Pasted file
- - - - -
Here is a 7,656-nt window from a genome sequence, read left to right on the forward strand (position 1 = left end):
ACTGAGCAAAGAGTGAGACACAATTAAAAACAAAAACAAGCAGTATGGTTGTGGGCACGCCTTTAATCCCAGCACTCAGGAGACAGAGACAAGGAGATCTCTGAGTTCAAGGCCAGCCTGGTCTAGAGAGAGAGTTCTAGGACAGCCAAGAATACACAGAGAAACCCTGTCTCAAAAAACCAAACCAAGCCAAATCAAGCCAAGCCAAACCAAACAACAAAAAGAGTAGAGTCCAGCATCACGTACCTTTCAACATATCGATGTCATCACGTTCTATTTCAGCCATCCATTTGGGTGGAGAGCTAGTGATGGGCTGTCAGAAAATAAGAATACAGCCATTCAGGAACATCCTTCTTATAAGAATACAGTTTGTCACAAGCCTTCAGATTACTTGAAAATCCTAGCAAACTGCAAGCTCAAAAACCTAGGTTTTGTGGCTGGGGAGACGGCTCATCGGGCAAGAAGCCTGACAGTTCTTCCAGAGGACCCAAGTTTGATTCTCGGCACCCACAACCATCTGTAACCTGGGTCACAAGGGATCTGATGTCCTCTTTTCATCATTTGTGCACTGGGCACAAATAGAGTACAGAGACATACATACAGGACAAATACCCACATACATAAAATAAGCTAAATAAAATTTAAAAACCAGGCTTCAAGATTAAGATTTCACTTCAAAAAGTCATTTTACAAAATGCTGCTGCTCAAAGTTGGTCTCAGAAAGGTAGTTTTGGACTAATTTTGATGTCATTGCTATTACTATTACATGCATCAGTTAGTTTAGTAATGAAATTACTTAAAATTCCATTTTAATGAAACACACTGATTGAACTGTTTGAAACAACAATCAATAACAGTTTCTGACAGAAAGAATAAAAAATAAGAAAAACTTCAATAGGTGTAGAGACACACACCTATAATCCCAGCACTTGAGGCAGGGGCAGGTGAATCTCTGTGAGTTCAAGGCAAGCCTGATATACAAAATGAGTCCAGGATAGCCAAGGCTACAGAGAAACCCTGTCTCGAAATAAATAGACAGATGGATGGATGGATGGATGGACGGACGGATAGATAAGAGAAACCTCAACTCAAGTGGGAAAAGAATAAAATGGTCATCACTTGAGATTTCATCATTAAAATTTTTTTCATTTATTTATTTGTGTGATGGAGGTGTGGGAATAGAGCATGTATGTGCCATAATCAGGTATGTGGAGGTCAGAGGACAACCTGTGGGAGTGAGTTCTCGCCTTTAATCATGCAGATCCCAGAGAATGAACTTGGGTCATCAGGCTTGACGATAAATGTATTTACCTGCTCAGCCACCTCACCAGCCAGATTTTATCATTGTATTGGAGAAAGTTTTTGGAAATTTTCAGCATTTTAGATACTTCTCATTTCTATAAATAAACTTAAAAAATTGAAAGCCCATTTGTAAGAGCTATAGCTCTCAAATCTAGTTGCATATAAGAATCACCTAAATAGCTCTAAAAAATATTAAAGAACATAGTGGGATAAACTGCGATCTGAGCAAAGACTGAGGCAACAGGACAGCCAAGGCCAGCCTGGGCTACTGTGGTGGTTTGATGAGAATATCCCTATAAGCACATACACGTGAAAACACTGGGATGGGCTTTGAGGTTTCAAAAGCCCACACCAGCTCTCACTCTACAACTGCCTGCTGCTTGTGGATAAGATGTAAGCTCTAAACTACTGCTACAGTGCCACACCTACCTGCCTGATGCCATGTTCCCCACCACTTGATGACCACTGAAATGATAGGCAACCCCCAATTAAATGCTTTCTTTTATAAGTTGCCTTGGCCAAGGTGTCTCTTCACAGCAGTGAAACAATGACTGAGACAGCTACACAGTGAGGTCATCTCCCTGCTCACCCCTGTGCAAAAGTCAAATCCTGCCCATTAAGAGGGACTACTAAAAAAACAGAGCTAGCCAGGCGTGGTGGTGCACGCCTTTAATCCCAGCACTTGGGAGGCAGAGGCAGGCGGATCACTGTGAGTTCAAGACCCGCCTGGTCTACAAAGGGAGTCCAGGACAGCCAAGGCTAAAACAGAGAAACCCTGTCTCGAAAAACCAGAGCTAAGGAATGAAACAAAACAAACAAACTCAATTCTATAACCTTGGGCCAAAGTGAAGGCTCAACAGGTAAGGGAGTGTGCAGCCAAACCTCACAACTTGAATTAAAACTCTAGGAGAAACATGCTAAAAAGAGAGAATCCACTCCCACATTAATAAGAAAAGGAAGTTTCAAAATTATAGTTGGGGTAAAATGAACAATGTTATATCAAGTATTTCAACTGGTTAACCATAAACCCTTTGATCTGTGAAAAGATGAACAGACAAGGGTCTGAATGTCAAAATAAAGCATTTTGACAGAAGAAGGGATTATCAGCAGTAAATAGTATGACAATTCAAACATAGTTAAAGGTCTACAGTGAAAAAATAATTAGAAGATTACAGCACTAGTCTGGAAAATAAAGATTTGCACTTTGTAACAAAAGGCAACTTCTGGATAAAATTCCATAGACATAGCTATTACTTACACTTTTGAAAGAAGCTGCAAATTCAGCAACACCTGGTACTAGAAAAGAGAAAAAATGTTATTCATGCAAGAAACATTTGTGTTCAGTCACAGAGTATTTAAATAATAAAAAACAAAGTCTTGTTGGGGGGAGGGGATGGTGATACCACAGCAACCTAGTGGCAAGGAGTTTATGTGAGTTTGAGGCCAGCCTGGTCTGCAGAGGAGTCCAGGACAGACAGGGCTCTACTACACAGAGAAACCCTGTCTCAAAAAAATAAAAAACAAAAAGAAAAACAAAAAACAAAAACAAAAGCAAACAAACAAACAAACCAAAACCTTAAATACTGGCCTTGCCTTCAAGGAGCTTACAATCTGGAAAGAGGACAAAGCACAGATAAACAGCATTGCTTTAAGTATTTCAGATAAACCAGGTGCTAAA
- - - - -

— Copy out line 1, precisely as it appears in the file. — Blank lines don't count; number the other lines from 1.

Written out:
Here is a 7,656-nt window from a genome sequence, read left to right on the forward strand (position 1 = left end):